Ready to rock and, potato, malanga, squash (the plantain was not ready)

Place them in water until ready to use so they don't discolor.  If they do, they look even weirder!


In a stockpot, melt the butter and sautee onions, pepper, bay leaf, parsley.  Add the thighs and sautee for a couple of minutes on each side.  You don't want to brown them just get them on the golden side.  Add tomato paste, chicken broth and enough water to cover.  Bring to a boil and simmer, covered,  for about 45 minutes or until thighs are cooked.  Remove to a plate, let them cool off,  remove the skin and shred in small pieces.

Add all the vegetables to the broth, starting with the calabaza or squash, the potatoes and boniato.  These take the longest to cook.  After about 10 minutes add the malanga and the plantain, cover,  and cook for another 30 minutes or until done.  Use a fork to test.

Good substitute

Our Jewish friends to the rescue

 Add back the chicken and the fideos or vermicelli and bring to a boil.  Cook, uncovered until the fideos are done. About another 10 minutes.  Check for salt and pepper.  LET REST FOR AT LEAST AN HOUR before eating.

The soup will be much better if made early in the day or the next day.  When ready to eat, heat the soup.  Serve with a wedge of lime on the side.  Squeeze a few drops in the soup, stir and enjoy!

*Notes: can omit or substitute with name (nyamay) which I did since they had no boniato. Both are a type of sweet potato, although not as sweet.  Also, if you live where it is available, calabaza, or West Indian pumpkin,  is much, much flavorful than butternut squash.  Unfortunately, not available where I live.  The plantain was not ready so I did not include.  If I freeze some of the soup, I will add to that second batch.


  1. What a delicious sounding recipe, and to these Anglo eyes, most unusual! Funny thing about linen sheets, we were sick with colds over the holidays, too, and I brought out and made our bed with vintage linen sheets that our housekeeper has always been afraid to make the bed with. Sublime! They are at Mrs. Roles' hand laundry for washinging and ironing as I write this. Feel better, m'dear! Reggie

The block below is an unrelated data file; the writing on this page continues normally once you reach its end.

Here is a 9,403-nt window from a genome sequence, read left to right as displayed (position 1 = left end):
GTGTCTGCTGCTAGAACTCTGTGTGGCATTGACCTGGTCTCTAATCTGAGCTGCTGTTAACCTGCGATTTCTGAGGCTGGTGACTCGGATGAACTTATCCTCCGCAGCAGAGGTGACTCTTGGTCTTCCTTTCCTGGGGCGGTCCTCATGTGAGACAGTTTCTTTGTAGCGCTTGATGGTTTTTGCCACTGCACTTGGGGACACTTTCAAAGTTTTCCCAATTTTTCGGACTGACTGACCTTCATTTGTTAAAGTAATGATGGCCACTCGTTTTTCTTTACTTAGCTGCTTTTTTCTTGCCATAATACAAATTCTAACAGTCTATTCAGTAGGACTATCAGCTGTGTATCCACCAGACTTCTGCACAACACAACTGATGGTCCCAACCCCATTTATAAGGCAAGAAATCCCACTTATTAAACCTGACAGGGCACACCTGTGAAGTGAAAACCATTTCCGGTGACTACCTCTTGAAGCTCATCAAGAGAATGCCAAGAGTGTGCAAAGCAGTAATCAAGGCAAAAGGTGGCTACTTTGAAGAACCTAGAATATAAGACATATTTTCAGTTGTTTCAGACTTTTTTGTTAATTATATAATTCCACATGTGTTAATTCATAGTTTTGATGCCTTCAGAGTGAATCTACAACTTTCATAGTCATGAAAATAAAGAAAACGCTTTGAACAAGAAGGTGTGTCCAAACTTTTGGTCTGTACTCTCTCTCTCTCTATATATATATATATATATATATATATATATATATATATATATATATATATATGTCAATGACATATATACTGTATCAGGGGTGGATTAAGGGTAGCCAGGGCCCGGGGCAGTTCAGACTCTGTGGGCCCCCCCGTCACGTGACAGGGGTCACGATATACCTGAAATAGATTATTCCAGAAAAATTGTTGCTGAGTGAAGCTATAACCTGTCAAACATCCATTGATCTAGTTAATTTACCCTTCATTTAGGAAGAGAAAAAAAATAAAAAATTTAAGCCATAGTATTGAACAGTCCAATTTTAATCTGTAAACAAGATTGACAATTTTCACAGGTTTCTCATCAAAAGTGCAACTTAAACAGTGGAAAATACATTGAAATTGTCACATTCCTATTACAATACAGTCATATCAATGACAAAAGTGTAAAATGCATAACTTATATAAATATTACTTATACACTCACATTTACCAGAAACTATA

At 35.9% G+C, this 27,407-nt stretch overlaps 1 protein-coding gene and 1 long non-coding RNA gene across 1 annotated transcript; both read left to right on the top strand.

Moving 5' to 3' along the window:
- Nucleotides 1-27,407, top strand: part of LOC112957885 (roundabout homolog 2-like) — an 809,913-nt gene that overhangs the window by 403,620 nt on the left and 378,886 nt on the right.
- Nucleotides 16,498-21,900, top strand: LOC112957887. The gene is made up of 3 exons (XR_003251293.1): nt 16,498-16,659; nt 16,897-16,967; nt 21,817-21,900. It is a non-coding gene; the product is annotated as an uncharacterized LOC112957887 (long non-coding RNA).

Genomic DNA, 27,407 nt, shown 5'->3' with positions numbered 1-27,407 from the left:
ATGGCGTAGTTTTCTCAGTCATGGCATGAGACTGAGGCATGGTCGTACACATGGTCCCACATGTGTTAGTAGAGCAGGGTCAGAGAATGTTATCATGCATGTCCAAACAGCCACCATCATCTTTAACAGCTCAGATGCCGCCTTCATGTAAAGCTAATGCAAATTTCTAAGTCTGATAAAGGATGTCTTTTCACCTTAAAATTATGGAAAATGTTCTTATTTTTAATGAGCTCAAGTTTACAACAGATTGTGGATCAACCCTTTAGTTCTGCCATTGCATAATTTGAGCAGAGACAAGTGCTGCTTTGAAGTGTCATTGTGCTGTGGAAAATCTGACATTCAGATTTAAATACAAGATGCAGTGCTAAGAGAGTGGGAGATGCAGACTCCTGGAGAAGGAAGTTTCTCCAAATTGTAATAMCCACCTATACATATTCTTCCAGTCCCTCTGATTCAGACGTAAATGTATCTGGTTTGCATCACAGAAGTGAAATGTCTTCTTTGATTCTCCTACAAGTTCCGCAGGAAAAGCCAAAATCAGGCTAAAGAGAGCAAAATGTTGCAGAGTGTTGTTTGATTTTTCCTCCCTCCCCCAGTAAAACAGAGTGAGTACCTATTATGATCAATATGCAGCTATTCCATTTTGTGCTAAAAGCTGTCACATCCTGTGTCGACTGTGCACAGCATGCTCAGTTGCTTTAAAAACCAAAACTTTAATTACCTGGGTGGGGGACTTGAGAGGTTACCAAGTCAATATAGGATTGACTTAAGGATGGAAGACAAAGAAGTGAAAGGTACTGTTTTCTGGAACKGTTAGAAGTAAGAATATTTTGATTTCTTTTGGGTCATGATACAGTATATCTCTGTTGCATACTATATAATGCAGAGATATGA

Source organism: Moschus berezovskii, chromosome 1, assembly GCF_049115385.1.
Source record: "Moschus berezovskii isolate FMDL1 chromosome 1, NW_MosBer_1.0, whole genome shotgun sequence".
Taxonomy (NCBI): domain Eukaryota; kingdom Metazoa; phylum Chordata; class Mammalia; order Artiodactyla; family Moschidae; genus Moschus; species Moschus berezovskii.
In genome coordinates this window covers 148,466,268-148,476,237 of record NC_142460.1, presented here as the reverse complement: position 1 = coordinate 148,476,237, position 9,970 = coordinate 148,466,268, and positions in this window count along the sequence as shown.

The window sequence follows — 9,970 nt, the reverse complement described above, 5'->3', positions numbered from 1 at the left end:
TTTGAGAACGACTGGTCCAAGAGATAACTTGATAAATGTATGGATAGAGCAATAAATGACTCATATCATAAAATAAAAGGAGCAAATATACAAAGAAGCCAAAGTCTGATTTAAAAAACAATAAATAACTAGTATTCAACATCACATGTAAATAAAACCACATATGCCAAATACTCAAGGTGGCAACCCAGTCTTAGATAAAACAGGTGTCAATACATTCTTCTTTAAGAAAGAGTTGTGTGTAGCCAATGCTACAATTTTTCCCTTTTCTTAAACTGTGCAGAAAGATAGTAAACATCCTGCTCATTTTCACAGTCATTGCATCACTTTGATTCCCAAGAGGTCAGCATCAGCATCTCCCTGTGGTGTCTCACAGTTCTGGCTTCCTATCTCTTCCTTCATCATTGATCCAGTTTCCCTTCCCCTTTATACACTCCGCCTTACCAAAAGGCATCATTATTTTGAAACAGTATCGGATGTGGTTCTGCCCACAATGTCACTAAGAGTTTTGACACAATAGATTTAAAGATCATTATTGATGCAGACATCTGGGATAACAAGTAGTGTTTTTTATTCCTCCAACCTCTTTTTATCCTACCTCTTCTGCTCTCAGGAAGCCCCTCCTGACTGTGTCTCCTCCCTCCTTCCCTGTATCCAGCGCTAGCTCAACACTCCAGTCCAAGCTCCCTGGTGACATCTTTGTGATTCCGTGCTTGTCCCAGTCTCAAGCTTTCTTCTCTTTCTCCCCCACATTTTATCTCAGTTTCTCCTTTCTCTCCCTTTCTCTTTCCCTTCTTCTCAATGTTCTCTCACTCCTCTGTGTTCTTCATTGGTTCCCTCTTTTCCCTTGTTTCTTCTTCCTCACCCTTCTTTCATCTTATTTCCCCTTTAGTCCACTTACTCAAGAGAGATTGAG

1. I would give up my cough syrup to see you tackle this soup at Darlington House! lol

  2. Oh dear! That's a long time to be sick. I'm glad you are being well looked after. I use chicken feet for my "sick stock" - and for times when I am well. It gels amazingly. If you have any Asian markets nearby I urge you to try it. One pound of feet makes about 8 cups of stock.

    1. Carol, it is a very, very bad flu this year. Im not the only one sick for this long. it's everybody. I have never had a flu shot but trust me, if you haven't had one, get it. you don't want to get this stuff.

      I had heard about chicken feet. Hmm...must try. thanks

  3. Lindaraxa, this recipe is a treasure! Thank you for sharing your authentic family recipe. I have been thinking of you and hoping you were feeling better. So sorry you are still under the weather. Surely this fabulous soup will work its wonders.

    All best,

  4. I am dismayed that you are still sick; maybe you are trying to get active too soon. You should be taking it easy.

    Your Cuban version of chicken soup sure looks good. I know I can't get a lot of the ingredients in Taiwan, but I will try to figure out some local equivalents, then let you know how it comes out.

    By the way, in addition to regular chicken soup, there are a lot of medicinal versions here with various herbs added, and even special chicken soup restaurants that serve them. I guess that there is no excuse for getting sick in Taiwan.
    --Road to Parnassus

    1. Special chicken soup restaurants???!!! I'm on my way!

      You know we had quite a lot of Chinese in Cuba before Castro came. You must try Cuban Chinese food, very popular. I have a recipe and story I wrote exactly a year ago:

      I am sure you will find the equivalents for this soup in your neck of the woods.

  5. Chicken soup! This should do it. I am so sorry to hear you are still down with the flu. So many people are sick this year, I hate to go out.

    Please feel better soon. Who is the angel leaving goodies at your door?

  6. Your admonition that this is so much better after it's had a chance to rest is spot on. I made it today at noon, tasted it at 4 (nothing special) and finally sat down to eat it at 11PM - OMG it was sooo good. Thank you! And please talk with your MD about getting a vaccination against pneumonia if you haven't already had one. Take care

    1. The quality of the vegetables has a lot to do with it also. I had to use a butternut squash that was so so and the soup came out okay but no great shakes this time. Calabaza is so much better. I don't know where you live but try to find it. Also don't forget that squirt of lime at the end.

      Thank you for letting me know.

  7. Made this today. I live in Central Florida and found all the ingredients at my local Hispanic market. Yes I have a cold and I am tired of spending $5 for a cup for so so Cuban restaurant soup.